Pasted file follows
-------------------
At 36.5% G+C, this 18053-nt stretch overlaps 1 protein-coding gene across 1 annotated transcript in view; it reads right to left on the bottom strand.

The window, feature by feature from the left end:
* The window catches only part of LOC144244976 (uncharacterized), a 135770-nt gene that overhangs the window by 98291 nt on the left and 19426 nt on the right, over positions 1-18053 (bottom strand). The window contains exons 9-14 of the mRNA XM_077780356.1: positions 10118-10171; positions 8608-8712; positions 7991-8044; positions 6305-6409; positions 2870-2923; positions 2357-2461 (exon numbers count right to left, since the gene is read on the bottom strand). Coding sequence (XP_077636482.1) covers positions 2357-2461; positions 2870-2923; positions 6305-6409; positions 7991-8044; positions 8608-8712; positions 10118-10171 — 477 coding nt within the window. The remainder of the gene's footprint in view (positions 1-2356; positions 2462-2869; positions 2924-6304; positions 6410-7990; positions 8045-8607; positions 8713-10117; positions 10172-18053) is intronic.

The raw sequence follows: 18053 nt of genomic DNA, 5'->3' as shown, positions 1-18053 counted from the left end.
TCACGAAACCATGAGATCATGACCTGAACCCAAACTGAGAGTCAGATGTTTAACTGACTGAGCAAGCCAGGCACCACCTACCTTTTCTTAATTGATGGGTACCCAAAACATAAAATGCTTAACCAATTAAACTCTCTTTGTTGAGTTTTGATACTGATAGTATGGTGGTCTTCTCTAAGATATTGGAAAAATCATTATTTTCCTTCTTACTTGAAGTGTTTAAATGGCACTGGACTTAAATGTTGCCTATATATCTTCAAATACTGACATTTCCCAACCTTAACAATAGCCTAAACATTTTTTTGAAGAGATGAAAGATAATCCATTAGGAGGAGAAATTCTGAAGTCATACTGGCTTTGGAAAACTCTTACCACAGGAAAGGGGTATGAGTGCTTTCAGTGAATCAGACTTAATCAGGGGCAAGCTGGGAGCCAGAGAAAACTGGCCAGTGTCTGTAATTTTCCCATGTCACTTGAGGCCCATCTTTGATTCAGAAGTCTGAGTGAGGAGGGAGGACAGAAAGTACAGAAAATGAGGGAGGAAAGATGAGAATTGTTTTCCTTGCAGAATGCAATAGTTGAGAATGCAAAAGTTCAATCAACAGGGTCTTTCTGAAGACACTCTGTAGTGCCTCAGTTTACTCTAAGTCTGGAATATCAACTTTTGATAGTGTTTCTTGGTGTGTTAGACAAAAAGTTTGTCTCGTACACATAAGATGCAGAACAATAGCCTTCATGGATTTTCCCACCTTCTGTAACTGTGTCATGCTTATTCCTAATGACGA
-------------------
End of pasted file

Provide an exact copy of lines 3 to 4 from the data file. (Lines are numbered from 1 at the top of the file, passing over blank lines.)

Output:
* The window catches only part of LOC144244976 (uncharacterized), a 135770-nt gene that overhangs the window by 98291 nt on the left and 19426 nt on the right, over positions 1-18053 (bottom strand). The window contains exons 9-14 of the mRNA XM_077780356.1: positions 10118-10171; positions 8608-8712; positions 7991-8044; positions 6305-6409; positions 2870-2923; positions 2357-2461 (exon numbers count right to left, since the gene is read on the bottom strand). Coding sequence (XP_077636482.1) covers positions 2357-2461; positions 2870-2923; positions 6305-6409; positions 7991-8044; positions 8608-8712; positions 10118-10171 — 477 coding nt within the window. The remainder of the gene's footprint in view (positions 1-2356; positions 2462-2869; positions 2924-6304; positions 6410-7990; positions 8045-8607; positions 8713-10117; positions 10172-18053) is intronic.

The raw sequence follows: 18053 nt of genomic DNA, 5'->3' as shown, positions 1-18053 counted from the left end.